CONSERVATIVE DENTISTRY

The most frequent reason for visiting a dentist is tooth pain which is caused by tooth decay or dental pulp inflammation. Proper prophylaxis, that is preventing the development of bacteria causing tooth decay and destruction is the most important aspect in maintaining healthy, strong teeth.

Preventive dental care can be divided into various stages. The first and extremely important one is everyday hygiene of the oral cavity performed at home and consisting in normal activities, such as brushing teeth, using mouth rinses and dental floss to remove food residues and bacteria favorable to the development of tooth decay. Any negligence in this regard may cause rapid development of bacteria in the oral cavity, and beginning of tooth decay. It is worth reiterating the old rule: avoid frequent consumption of sugars and – if possible – brush your teeth thoroughly after every meal.

It is recommended to systematically and frequently (at least once every 6 months) have control visits at the dentist. By having our oral cavity and teeth condition checked by a dentist you will be able to avoid serious teeth diseases, and detect the beginnings of inflammations or tooth decay in the early stages of their development. Remember: the earlier conservative treatment is commenced, the higher its effectiveness (and doesn’t involve intensive efforts on part of the dentist).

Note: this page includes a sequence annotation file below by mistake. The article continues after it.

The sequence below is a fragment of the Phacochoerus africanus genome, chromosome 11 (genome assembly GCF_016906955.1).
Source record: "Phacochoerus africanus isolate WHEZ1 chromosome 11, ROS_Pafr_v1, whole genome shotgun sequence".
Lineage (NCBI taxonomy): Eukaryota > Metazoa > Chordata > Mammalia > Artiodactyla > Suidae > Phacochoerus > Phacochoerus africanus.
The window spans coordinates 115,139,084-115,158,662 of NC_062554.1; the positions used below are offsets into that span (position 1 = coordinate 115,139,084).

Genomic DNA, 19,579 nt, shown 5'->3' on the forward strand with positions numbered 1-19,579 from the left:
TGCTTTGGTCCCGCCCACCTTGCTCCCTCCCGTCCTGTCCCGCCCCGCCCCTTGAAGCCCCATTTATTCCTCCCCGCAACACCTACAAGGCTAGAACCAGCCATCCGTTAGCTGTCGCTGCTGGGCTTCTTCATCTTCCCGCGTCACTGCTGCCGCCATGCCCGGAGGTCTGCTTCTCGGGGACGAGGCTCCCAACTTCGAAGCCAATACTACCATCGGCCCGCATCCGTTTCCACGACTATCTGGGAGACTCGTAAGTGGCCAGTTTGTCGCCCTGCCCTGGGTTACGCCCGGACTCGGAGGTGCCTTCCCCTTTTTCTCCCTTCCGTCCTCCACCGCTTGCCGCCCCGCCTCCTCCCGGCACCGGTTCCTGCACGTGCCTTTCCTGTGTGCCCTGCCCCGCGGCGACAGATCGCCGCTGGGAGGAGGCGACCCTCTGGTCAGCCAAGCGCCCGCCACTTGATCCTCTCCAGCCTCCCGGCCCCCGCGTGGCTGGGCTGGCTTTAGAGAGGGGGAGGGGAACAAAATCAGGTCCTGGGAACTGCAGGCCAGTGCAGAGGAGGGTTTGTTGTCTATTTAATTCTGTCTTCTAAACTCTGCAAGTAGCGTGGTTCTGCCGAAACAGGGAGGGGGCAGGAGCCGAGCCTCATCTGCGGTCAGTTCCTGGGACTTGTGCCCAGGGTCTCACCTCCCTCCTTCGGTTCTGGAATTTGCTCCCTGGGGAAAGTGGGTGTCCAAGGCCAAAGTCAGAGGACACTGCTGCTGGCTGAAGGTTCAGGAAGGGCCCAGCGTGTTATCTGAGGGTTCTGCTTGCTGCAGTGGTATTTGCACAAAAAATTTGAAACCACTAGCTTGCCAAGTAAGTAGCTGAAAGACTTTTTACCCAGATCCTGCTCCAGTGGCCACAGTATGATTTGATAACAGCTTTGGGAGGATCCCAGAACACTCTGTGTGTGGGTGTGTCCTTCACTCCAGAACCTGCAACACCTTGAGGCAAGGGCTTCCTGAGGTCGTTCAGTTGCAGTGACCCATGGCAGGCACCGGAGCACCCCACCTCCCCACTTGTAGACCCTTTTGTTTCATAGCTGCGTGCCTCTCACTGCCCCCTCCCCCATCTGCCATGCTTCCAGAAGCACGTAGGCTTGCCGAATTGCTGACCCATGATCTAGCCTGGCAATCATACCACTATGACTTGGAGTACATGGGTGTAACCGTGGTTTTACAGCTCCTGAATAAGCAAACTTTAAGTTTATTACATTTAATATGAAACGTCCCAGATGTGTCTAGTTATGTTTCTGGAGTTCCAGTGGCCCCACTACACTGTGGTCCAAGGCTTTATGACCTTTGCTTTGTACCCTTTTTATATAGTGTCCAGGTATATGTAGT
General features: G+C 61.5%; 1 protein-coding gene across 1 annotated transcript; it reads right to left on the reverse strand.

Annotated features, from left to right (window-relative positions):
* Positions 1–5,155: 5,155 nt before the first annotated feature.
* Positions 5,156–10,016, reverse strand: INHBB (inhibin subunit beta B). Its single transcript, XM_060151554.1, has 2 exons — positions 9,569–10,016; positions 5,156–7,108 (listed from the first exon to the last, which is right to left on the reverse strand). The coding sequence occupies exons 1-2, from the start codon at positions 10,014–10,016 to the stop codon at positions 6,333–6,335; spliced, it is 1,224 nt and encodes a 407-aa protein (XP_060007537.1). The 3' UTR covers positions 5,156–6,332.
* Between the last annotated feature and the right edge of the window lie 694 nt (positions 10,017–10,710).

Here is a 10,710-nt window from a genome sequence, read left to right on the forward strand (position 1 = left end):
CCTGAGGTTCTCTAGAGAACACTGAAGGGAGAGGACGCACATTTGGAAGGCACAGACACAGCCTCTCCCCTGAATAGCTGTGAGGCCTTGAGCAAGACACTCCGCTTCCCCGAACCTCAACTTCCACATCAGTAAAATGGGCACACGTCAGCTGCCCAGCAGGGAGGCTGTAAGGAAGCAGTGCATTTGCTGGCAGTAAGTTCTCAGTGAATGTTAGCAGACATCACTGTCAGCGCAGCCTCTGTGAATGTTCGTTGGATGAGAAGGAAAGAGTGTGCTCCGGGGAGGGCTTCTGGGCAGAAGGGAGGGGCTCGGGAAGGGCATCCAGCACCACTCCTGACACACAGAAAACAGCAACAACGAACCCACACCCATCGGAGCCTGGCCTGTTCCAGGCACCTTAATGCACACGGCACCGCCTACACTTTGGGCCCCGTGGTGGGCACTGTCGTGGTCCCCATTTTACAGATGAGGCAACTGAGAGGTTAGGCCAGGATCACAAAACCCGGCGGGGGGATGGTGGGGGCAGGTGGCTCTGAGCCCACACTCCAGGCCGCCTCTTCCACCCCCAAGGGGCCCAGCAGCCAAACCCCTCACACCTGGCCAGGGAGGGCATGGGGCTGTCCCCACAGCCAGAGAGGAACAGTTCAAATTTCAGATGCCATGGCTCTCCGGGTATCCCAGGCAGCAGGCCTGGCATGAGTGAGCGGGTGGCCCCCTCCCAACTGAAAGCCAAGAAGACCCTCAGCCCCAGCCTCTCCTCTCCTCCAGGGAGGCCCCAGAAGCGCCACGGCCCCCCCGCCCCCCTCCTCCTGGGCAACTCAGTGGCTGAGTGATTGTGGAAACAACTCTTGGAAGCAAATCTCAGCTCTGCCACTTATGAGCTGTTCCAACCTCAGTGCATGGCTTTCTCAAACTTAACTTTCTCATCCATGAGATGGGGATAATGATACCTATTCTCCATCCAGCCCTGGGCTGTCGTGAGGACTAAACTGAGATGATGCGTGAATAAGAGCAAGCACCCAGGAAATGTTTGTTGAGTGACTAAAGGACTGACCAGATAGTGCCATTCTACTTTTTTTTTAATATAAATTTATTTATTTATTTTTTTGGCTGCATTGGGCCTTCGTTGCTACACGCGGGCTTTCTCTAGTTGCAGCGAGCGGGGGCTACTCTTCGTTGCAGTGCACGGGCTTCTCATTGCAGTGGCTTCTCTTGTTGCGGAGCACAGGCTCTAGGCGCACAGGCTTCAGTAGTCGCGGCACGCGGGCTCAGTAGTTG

However, when the condition of teeth requires dental treatment, the most commonly performed procedure is tooth filling. Filling consists in the removal of damaged or destroyed by caries tooth tissues and replacing them with appropriate material used for reconstruction of the tooth structure. Very often, the dentist also recommends treatment in the form of placement of an inflammation-removing material within the infected tissues, after which proper filling is done. Currently, the most commonly used materials in conservative treatment are light-curing composite materials. Treatment is usually performed under local anesthesia to ensure that the patient feels as little discomfort associated with purification of tooth tissue as possible.

Advanced tooth decay (often associated with a developing inflammation of the tooth pulp) leads to infection of the soft tissues. In such cases endodontic treatment (commonly called root canal treatment) becomes necessary.